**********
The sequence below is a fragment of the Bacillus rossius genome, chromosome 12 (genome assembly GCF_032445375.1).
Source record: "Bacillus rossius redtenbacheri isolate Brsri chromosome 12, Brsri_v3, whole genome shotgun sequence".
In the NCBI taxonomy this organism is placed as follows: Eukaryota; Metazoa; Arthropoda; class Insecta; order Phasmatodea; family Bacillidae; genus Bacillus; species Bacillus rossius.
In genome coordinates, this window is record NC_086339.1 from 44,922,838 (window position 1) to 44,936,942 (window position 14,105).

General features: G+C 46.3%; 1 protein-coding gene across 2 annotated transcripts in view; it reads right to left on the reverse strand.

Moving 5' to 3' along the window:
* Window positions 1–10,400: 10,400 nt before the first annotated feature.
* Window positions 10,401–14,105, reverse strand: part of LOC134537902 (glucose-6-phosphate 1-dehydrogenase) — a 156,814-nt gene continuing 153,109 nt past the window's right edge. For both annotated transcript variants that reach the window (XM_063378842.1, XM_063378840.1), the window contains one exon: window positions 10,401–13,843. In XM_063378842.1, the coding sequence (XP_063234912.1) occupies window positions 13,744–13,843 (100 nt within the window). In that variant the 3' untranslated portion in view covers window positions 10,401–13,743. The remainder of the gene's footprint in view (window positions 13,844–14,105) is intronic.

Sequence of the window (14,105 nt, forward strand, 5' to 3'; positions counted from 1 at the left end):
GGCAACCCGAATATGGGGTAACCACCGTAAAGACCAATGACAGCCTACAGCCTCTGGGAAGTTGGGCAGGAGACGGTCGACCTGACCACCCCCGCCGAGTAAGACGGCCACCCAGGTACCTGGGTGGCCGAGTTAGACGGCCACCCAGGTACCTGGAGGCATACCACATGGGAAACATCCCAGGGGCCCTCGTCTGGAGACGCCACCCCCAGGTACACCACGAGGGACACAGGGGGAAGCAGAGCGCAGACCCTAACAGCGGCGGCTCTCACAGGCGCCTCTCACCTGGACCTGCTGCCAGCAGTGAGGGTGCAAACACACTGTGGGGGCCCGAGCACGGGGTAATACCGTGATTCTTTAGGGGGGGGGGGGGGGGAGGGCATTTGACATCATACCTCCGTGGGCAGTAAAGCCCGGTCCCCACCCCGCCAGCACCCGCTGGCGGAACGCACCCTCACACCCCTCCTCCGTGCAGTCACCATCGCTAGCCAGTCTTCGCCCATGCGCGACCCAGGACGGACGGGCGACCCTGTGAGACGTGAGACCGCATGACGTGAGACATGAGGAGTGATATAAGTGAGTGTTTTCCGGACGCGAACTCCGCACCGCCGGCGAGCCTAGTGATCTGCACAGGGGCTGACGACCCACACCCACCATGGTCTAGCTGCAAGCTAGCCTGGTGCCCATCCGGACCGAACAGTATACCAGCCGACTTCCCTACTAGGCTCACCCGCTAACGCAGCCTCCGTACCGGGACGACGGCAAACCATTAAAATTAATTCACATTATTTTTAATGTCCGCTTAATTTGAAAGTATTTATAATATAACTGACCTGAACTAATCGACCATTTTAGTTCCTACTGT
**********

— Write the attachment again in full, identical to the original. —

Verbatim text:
The sequence below is a fragment of the Bacillus rossius genome, chromosome 12 (genome assembly GCF_032445375.1).
Source record: "Bacillus rossius redtenbacheri isolate Brsri chromosome 12, Brsri_v3, whole genome shotgun sequence".
In the NCBI taxonomy this organism is placed as follows: Eukaryota; Metazoa; Arthropoda; class Insecta; order Phasmatodea; family Bacillidae; genus Bacillus; species Bacillus rossius.
In genome coordinates, this window is record NC_086339.1 from 44,922,838 (window position 1) to 44,936,942 (window position 14,105).

General features: G+C 46.3%; 1 protein-coding gene across 2 annotated transcripts in view; it reads right to left on the reverse strand.

Moving 5' to 3' along the window:
* Window positions 1–10,400: 10,400 nt before the first annotated feature.
* Window positions 10,401–14,105, reverse strand: part of LOC134537902 (glucose-6-phosphate 1-dehydrogenase) — a 156,814-nt gene continuing 153,109 nt past the window's right edge. For both annotated transcript variants that reach the window (XM_063378842.1, XM_063378840.1), the window contains one exon: window positions 10,401–13,843. In XM_063378842.1, the coding sequence (XP_063234912.1) occupies window positions 13,744–13,843 (100 nt within the window). In that variant the 3' untranslated portion in view covers window positions 10,401–13,743. The remainder of the gene's footprint in view (window positions 13,844–14,105) is intronic.

Sequence of the window (14,105 nt, forward strand, 5' to 3'; positions counted from 1 at the left end):
GGCAACCCGAATATGGGGTAACCACCGTAAAGACCAATGACAGCCTACAGCCTCTGGGAAGTTGGGCAGGAGACGGTCGACCTGACCACCCCCGCCGAGTAAGACGGCCACCCAGGTACCTGGGTGGCCGAGTTAGACGGCCACCCAGGTACCTGGAGGCATACCACATGGGAAACATCCCAGGGGCCCTCGTCTGGAGACGCCACCCCCAGGTACACCACGAGGGACACAGGGGGAAGCAGAGCGCAGACCCTAACAGCGGCGGCTCTCACAGGCGCCTCTCACCTGGACCTGCTGCCAGCAGTGAGGGTGCAAACACACTGTGGGGGCCCGAGCACGGGGTAATACCGTGATTCTTTAGGGGGGGGGGGGGGGGAGGGCATTTGACATCATACCTCCGTGGGCAGTAAAGCCCGGTCCCCACCCCGCCAGCACCCGCTGGCGGAACGCACCCTCACACCCCTCCTCCGTGCAGTCACCATCGCTAGCCAGTCTTCGCCCATGCGCGACCCAGGACGGACGGGCGACCCTGTGAGACGTGAGACCGCATGACGTGAGACATGAGGAGTGATATAAGTGAGTGTTTTCCGGACGCGAACTCCGCACCGCCGGCGAGCCTAGTGATCTGCACAGGGGCTGACGACCCACACCCACCATGGTCTAGCTGCAAGCTAGCCTGGTGCCCATCCGGACCGAACAGTATACCAGCCGACTTCCCTACTAGGCTCACCCGCTAACGCAGCCTCCGTACCGGGACGACGGCAAACCATTAAAATTAATTCACATTATTTTTAATGTCCGCTTAATTTGAAAGTATTTATAATATAACTGACCTGAACTAATCGACCATTTTAGTTCCTACTGT